I’m watching the USC game and we are in our first offensive series, and……for the first time I find myself watching our offense and then sneaking a peek at what our opponent is doing on defense. I’m stammering and pointing to the monitor as I see the Trojans line up in a 3-4 defense! It’s five on the LOS with three down in the middle and two up on the ends. (just like one of OUR 3-4 sets!) Then a couple of plays later I see them run the other major 3-4 set that we run which features three down D-Linemen and one up over the TE! This continued and while USC ran a 4-3 often….the 3-4 was much MORE often! Did you know that USC was running a 3-4? I didn’t, and I was dumbfounded. So I watch the game from our offensive standpoint, watch it again from our defensive standpoint, and then watch it a third time and CHART the USC defense. Those rascals were running a 4-3 defense 29% of the time, and a 3-4 defense 71% of the time! They ran NO Specialty Defenses as Oregon did, and they blitzed only 21% of the time when they were in a 3-4 defense. By contrast Oregon Zone Blitzed an incredible 93% of the time in this game when in a 3-4 defense! Holy Crap. We are really learning, baby….and maybe I grew a few more brain cells from trying to analyze it. The differences between our two 3-4 defenses became more apparent as the game progressed; while we were both primarily running a 3-4 defense--we were clearly doing it differently, and with markedly different results.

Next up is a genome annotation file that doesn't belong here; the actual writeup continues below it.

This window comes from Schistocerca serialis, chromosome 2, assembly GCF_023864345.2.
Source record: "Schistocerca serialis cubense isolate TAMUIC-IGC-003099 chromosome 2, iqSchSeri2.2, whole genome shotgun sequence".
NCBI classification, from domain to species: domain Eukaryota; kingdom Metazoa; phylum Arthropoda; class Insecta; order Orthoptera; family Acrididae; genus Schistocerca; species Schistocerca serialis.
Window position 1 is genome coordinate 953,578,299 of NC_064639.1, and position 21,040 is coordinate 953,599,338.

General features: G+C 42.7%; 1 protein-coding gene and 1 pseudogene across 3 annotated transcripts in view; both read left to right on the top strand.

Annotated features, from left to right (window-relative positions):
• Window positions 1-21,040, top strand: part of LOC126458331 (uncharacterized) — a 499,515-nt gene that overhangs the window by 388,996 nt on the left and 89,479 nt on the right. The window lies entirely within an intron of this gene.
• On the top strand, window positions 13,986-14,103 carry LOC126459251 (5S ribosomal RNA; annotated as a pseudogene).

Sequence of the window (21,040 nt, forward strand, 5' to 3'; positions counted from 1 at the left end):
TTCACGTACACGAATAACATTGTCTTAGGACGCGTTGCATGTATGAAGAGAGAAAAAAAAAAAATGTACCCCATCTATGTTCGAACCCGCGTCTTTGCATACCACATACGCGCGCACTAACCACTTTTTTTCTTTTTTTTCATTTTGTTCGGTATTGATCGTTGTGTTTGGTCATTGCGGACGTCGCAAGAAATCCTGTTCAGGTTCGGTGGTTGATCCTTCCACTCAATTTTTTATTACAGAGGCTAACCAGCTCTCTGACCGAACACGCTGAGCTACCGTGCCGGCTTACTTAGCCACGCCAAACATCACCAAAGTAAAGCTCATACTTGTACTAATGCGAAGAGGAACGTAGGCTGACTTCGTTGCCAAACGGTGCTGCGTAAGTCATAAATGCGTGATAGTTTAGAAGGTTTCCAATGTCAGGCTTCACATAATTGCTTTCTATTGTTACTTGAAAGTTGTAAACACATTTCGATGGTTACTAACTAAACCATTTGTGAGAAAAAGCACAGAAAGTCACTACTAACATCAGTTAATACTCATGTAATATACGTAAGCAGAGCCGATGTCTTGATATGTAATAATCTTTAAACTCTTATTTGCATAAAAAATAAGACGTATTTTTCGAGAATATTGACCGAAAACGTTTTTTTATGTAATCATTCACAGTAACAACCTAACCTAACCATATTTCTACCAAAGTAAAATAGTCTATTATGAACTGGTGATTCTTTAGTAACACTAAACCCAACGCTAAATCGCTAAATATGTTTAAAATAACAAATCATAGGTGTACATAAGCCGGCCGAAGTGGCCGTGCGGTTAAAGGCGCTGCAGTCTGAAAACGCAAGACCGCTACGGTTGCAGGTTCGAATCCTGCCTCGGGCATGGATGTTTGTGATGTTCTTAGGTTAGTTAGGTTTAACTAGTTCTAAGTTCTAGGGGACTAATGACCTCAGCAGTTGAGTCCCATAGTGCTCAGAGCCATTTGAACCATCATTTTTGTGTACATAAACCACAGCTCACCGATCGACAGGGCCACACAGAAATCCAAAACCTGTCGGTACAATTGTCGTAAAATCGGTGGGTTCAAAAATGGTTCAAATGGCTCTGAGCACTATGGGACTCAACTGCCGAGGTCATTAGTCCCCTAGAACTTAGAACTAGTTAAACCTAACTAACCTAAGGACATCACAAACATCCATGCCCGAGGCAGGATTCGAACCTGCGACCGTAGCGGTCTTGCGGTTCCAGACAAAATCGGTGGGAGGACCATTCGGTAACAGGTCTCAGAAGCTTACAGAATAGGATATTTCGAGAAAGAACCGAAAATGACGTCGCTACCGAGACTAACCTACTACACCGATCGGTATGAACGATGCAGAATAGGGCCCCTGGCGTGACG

I can hardly believe my eyes as I watch the USC 3-4 defense begin a play in slow-motion, and I’m trying to discern how many gaps they’re playing. Are they One-Gap like Oregon or Two-Gap like Cal? I’m watching them come out of their stance and they’re coming up higher and trying to hand fight….trying to read-and-react. That’s a Two-Gap! (each D-Lineman is responsible for BOTH gaps on each side of the O-Lineman in front of him, hence he has to see where the play is going and plug the gap in a two-gap 3-4) It makes sense that the Trojans run this because they have those monster D-Linemen with super athletic DEs and LBs…yet they are NOT being aggressive in this game. I see MLB blitzes on occasion, and the safety blitz from the side, (which we burned them on repeatedly) but I don’t see the complex Zone Blitzes that Oregon is doing. In fact I see the hesitation of the D-Linemen initiated by the Two-Gap assignments giving our Offensive Linemen time to get to certain spots first, set their blocks, and create the running lanes easier than if the Defenders were attacking. Hmmmmm. We had FITS with Cal’s defense until this last year. We also had never practiced our offense against a 3-4 defense every day until we adopted it this last year. Both USC and Cal (I believe) ran Two-Gap 3-4 defenses which gave our O-Linemen time to get their blocks positioned and with our daily experience against it….we have our best games against these two teams in memory! (42 & 47 points) Is that a plausible theory for those results? Oh yeah.